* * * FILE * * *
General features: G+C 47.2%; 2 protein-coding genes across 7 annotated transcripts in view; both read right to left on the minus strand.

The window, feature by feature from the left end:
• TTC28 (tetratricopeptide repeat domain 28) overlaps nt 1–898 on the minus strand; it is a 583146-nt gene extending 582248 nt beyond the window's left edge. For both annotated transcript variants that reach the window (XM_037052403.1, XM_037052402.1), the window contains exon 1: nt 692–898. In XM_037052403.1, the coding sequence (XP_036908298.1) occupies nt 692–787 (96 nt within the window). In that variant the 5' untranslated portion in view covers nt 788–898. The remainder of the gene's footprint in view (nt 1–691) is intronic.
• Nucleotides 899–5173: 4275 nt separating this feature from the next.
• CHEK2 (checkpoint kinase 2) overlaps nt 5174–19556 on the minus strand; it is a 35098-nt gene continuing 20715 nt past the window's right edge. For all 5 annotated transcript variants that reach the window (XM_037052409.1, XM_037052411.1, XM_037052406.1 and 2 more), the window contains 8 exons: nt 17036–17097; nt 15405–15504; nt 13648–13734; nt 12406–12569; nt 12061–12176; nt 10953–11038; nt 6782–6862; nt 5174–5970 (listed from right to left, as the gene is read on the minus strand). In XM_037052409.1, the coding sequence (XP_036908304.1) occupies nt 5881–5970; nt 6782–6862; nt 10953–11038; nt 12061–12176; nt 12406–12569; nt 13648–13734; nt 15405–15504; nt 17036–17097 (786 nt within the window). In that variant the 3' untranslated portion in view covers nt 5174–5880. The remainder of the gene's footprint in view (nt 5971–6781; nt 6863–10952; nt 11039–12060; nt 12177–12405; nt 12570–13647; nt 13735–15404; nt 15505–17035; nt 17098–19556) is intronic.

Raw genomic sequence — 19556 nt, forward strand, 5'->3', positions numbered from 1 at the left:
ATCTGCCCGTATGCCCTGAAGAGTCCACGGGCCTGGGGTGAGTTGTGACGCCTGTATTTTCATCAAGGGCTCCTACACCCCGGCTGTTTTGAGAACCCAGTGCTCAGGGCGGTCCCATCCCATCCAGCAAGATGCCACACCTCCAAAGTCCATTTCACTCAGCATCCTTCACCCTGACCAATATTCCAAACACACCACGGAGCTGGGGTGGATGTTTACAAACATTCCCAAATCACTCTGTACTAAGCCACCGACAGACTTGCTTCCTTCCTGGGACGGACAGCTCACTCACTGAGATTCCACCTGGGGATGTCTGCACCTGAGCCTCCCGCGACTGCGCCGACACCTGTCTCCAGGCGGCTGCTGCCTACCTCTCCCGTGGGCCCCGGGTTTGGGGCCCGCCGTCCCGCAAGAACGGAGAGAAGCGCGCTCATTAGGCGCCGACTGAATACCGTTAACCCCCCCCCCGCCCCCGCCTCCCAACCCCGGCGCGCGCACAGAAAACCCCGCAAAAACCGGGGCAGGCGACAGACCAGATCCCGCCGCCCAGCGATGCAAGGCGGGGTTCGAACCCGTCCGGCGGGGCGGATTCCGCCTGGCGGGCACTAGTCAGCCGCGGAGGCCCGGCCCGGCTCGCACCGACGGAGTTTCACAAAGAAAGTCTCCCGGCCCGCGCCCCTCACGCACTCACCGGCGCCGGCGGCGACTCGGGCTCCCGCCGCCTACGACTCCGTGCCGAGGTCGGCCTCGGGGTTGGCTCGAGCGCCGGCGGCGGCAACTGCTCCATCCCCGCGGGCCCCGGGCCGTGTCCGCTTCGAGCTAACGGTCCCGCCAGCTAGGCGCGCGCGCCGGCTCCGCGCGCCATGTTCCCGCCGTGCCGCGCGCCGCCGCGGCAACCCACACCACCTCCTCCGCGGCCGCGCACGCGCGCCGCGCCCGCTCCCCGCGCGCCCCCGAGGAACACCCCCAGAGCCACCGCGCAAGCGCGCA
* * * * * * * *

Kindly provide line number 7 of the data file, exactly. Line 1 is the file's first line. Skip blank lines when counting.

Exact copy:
ATCTGCCCGTATGCCCTGAAGAGTCCACGGGCCTGGGGTGAGTTGTGACGCCTGTATTTTCATCAAGGGCTCCTACACCCCGGCTGTTTTGAGAACCCAGTGCTCAGGGCGGTCCCATCCCATCCAGCAAGATGCCACACCTCCAAAGTCCATTTCACTCAGCATCCTTCACCCTGACCAATATTCCAAACACACCACGGAGCTGGGGTGGATGTTTACAAACATTCCCAAATCACTCTGTACTAAGCCACCGACAGACTTGCTTCCTTCCTGGGACGGACAGCTCACTCACTGAGATTCCACCTGGGGATGTCTGCACCTGAGCCTCCCGCGACTGCGCCGACACCTGTCTCCAGGCGGCTGCTGCCTACCTCTCCCGTGGGCCCCGGGTTTGGGGCCCGCCGTCCCGCAAGAACGGAGAGAAGCGCGCTCATTAGGCGCCGACTGAATACCGTTAACCCCCCCCCCGCCCCCGCCTCCCAACCCCGGCGCGCGCACAGAAAACCCCGCAAAAACCGGGGCAGGCGACAGACCAGATCCCGCCGCCCAGCGATGCAAGGCGGGGTTCGAACCCGTCCGGCGGGGCGGATTCCGCCTGGCGGGCACTAGTCAGCCGCGGAGGCCCGGCCCGGCTCGCACCGACGGAGTTTCACAAAGAAAGTCTCCCGGCCCGCGCCCCTCACGCACTCACCGGCGCCGGCGGCGACTCGGGCTCCCGCCGCCTACGACTCCGTGCCGAGGTCGGCCTCGGGGTTGGCTCGAGCGCCGGCGGCGGCAACTGCTCCATCCCCGCGGGCCCCGGGCCGTGTCCGCTTCGAGCTAACGGTCCCGCCAGCTAGGCGCGCGCGCCGGCTCCGCGCGCCATGTTCCCGCCGTGCCGCGCGCCGCCGCGGCAACCCACACCACCTCCTCCGCGGCCGCGCACGCGCGCCGCGCCCGCTCCCCGCGCGCCCCCGAGGAACACCCCCAGAGCCACCGCGCAAGCGCGCA